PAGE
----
When it was reported last week that Israeli Prime Minister Benjamin Netanyahu had told U.S. officials, including Secretary of State John Kerry "not to ever second guess me again" regarding Hamas and ceasefire talks, even those aware of the sycophantic nature of U.S. policy vis-à-vis Israel had to be taken somewhat aback. No doubt the U.S. officials were too, who, as it turns out, were the ones who anonymously blabbed to the press about it. Then on Sunday, Der Spiegel reported that Israel had eavesdropped on Kerry's phone calls during Middle East peace talks last year.
Later in the day, the State Department hit back at Israel with atypically strong language for its "disgraceful shelling" of a U.N. school in Gaza housing refugees. At least 10 civilians were killed.
And earlier in the week, the White House had responded forcefully to a transcript aired on Israeli television purporting to relay what was said during a phone call between Netanyahu and President Obama. The White House said that "neither [the reports] nor alleged transcript bear any resemblance to reality," and called it "shocking" and "disappointing."
Netanyahu's bluster and Israel's spying on the U.S. come as no surprise. After all, in 2001, he said on camera, "I know what America is. America is a thing you can move very easily, move it in the right direction."
Furthermore, according to documents released by NSA whistleblower Edward Snowden given to The Guardian last year, the NSA regards Israel as an aggressive spying threat to the U.S. government:
"On the one hand, the Israelis are extraordinarily good SIGINT [Signal Intelligence] partners for us, but on the other, they target us to learn our positions on Middle East problems. A NIE [National Intelligence Estimate] ranked them as the third most aggressive intelligence service against the U.S."
The Guardian also noted that the U.S. “routinely shares raw intelligence data with Israel without first sifting it to remove information about U.S. citizens.”
But despite the unfriendly rhetoric and aggressive spying tactics Israel employs against the U.S., and whatever slight deviations on the rhetorical norms are from coming the U.S. regarding Israel's actions, steadfast American material support for Israel remains firmly in place. The U.S. gives Israel about $3.1 billion in foreign aid annually, routinely vetoes U.N. resolutions critical of Israel at the Security Council, and shares intelligence, in addition to featuring a Congress that is so pro-Israel as to be downright embarrassing.
A new piece by Glenn Greenwald at The Intercept published on Monday provides some additional insight on the U.S.-Israel relationship. Among these disclosures is that starting in 2003 (in between Netanyahu's stints as prime minister), Israel wanted the U.S. to expand the amount of intelligence it was sharing as part of a proposed program called "Gladiator," through which American taxpayers would fund Israeli activities. Although it appears the program never materialized, two receipts from the Snowden trove reveal at least one payment of $500,000 in cash from the U.S. to Israel for an unspecified "previously agreed upon" purpose.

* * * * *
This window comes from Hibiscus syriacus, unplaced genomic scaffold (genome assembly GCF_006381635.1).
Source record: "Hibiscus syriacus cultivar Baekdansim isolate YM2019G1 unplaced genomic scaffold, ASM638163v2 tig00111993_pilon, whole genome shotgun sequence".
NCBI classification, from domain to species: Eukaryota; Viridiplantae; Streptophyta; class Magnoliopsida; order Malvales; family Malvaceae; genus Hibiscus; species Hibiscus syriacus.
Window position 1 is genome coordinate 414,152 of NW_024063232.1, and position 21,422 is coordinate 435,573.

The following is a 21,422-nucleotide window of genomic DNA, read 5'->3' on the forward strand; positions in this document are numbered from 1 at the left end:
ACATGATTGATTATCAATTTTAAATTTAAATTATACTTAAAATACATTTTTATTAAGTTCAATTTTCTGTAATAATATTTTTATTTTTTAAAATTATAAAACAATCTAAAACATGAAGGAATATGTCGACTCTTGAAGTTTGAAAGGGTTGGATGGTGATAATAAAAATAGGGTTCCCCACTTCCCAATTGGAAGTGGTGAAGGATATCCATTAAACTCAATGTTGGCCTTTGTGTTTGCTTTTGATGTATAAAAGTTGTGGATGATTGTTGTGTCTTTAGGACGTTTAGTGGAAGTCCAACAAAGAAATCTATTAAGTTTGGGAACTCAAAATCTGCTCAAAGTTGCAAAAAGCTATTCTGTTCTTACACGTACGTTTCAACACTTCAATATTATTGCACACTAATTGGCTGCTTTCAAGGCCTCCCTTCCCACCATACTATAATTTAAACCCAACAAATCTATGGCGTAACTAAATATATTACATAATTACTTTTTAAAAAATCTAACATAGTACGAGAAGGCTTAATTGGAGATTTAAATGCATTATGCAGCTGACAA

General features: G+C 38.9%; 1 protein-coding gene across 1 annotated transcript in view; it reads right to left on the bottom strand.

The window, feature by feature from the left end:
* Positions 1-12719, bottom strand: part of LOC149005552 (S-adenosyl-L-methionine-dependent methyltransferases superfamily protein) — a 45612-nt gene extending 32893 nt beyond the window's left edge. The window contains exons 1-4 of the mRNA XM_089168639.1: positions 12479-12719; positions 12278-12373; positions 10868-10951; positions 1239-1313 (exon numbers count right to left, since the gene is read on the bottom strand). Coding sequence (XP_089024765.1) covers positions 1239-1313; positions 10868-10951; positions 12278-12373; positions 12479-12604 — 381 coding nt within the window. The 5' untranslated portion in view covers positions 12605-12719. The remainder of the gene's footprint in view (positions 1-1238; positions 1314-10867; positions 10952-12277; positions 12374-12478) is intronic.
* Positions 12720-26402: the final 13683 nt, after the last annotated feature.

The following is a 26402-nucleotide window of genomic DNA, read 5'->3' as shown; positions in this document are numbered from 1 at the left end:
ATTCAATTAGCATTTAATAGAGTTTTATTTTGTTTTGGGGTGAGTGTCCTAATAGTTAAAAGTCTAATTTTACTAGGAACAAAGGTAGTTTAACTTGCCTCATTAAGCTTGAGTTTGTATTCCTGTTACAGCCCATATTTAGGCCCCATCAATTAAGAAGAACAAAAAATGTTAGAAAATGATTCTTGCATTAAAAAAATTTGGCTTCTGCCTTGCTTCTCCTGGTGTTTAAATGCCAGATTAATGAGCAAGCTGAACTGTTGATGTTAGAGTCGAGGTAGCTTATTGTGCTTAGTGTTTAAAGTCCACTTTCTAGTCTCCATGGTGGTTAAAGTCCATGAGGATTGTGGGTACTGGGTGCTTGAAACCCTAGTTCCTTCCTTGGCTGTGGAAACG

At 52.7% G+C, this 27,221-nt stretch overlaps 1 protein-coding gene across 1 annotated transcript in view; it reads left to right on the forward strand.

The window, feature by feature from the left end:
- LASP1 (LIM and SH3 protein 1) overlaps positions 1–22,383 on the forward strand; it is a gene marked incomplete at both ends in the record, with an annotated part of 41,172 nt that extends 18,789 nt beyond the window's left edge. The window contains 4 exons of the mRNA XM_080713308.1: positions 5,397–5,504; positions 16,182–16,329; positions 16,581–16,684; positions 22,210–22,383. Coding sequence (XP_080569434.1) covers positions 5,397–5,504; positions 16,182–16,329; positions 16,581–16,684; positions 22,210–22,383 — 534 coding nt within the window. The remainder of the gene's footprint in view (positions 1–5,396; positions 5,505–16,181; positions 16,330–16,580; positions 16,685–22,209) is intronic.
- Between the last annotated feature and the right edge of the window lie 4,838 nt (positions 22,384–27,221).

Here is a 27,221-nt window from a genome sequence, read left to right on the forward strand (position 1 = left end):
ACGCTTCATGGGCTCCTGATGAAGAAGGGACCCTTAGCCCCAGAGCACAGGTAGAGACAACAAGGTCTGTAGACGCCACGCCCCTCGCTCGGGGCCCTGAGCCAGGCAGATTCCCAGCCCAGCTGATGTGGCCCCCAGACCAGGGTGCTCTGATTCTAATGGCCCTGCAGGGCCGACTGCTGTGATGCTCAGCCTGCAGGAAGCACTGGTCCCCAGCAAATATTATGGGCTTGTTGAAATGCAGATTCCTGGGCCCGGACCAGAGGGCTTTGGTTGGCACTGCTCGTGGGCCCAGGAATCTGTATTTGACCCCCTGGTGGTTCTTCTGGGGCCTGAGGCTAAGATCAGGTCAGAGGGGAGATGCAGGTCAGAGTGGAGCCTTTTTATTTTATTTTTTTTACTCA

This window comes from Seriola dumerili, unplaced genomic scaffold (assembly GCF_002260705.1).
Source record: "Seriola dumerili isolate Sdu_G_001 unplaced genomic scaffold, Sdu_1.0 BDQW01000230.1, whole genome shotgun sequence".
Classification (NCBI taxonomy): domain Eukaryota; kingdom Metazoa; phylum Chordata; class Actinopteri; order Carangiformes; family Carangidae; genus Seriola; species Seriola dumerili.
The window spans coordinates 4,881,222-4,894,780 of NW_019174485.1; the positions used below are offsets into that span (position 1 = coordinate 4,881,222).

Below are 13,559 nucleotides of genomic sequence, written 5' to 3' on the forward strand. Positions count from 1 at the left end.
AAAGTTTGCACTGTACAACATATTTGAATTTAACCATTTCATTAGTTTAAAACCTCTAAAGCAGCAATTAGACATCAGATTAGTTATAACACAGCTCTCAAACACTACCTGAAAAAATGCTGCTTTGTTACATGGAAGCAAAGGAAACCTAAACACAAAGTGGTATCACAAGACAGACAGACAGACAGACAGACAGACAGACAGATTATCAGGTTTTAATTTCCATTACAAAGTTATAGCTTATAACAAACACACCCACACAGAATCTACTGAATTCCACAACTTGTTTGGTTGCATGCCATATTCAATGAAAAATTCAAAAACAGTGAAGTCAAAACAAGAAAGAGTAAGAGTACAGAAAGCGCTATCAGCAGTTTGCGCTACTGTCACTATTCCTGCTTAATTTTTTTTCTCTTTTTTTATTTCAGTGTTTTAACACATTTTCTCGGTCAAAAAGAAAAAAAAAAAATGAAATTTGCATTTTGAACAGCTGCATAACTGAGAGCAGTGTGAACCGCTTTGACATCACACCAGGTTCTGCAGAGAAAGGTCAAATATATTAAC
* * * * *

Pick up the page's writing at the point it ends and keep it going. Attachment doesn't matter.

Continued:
One especially damning disclosure comes from British the intelligence service GCHQ, which also shares intelligence with Israel. Despite the cooperation between the two countries, one U.K. intelligence assessment contained a stark claim. As Greenwald reports,
British officials have a similar view of the Israelis, describing them as a “very real threat to regional stability.” One top secret GCHQ [Government Communications Headquarters] planning document from 2008 notes that “policy makers remain deeply concerned over the potential threat that Israel poses to a peaceful resolution of the Iran problem, and to some of Israel’s less desirable activities in the region.” Moreover, “Israel’s thinking on the long-term threat offered by Iran to its fundamental foreign policy strategy of armed deterrence may create very real threats to regional stability in 2009.”
Regarding Iran's nuclear program, Netanyahu strongly denounced the Obama administration's accord with Iran in November as "a historic mistake."
In February, Israeli officials criticized Kerry because he denounced growing calls for a boycott against Israel, but he didn't do it in the exact way they wanted him to.
In June, as the security situation in Iraq began to deteriorate as the Sunni militant group ISIS gobbled up cities in the north, Netanyahu went on Meet the Press to advise the White House not to work with Iran to help achieve stability there.
Incredibly, the sheer amount of financial, diplomatic, and military support the United States has offered Israel for decades never seems to be sufficient to satisfy the Israeli government. At a time when Israel is viewed negatively around the world and is engaged in a wildly unpopular military campaign in Gaza, the response from the Netanyahu government has been to lash out at its strongest ally and protector in the world, proving once again that the U.S. is a friend of Israel, and not the other way around.
Image credit: Avi Ohayun, Government Printing Office